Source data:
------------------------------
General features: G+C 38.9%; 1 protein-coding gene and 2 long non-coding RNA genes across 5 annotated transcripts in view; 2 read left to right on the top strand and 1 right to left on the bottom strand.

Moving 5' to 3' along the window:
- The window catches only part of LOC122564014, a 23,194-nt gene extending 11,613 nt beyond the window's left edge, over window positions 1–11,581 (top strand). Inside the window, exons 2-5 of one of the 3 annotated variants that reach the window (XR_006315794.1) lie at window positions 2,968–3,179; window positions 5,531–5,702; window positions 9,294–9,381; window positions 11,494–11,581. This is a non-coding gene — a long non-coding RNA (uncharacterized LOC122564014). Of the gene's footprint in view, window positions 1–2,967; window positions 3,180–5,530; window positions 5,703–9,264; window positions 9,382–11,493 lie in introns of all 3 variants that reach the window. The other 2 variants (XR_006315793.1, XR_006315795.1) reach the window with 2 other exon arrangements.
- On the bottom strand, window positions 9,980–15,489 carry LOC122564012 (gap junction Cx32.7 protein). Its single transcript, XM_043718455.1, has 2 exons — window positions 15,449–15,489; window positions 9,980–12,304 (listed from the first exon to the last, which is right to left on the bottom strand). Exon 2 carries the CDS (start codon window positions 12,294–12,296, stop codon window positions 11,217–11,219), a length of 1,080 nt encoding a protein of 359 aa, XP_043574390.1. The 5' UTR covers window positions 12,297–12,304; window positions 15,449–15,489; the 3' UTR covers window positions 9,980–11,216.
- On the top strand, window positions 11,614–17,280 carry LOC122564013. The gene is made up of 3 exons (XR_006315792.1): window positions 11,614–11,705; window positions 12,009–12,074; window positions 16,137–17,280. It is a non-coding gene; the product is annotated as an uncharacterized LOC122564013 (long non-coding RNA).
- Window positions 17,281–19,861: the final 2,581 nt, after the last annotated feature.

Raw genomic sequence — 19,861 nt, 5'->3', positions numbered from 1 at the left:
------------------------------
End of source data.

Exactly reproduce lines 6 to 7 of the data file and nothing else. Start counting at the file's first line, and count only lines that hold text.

- Window positions 17,281–19,861: the final 2,581 nt, after the last annotated feature.

Raw genomic sequence — 19,861 nt, 5'->3', positions numbered from 1 at the left: